In the latest Public Problems, Suffolk Solutions, Suffolk University examines the causes and consequences of low voter turnout in municipal elections. Last month less than fourteen percent of registered voters in Boston cast ballots in citywide contests. This continues a trend that leads to increasing inequality, overrepresentation of affluent, white constituents, and consolidated political influence in the hands of select interest groups.

Department of Government Chair Rachael Cobb Rachael Cobb, Chair of Suffolk University’s Department of Government, has studied municipal elections for 15 years, researching ways to overcome the divisive results exhibited in off-cycle municipal elections, including holding them in even-numbered years to coincide with presidential and statewide races, and instituting election-day voter registration.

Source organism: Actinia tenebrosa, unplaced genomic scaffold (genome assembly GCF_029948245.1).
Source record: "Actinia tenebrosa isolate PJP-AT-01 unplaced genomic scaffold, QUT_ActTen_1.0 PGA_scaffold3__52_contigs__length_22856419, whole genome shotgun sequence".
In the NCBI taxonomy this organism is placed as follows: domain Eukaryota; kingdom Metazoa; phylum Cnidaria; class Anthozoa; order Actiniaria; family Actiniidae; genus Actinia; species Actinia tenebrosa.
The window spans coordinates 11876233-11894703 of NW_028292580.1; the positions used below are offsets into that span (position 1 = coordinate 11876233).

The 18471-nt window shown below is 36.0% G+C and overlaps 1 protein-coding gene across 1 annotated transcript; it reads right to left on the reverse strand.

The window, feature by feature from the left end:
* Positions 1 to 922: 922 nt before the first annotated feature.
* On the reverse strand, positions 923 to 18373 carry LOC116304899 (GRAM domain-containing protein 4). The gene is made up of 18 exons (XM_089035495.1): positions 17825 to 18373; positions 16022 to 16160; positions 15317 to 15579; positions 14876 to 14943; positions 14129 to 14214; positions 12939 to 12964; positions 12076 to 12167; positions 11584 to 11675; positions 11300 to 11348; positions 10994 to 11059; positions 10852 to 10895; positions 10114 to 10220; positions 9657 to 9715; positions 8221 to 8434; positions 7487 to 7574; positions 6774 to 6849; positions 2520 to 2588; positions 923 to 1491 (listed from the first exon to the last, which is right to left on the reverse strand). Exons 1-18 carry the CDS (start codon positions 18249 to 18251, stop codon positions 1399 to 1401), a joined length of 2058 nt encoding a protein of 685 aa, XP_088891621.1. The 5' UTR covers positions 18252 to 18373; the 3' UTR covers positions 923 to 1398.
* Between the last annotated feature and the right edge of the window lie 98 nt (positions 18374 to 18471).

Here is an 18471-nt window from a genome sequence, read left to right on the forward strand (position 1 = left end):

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This session of the Ford Hall Forum, led by Department of Government Chair Rachael Cobb, brings panelists together to address the topic of low voter engagement in municipal elections. Long-term trends indicate that voter turnout in municipal elections in larger cities like Boston is on the decline—it can be as low as single digits. Low-turnout elections tend to be dominated by whiter, more affluent, older voters. What are the implications for municipal services? For minorities? For democracy? Examining these questions are Professors Sarah Anzia and Zoltan Hajnal of the University of California, and Elena Letona, Executive Director of Neighbor to Neighbor Massachusetts.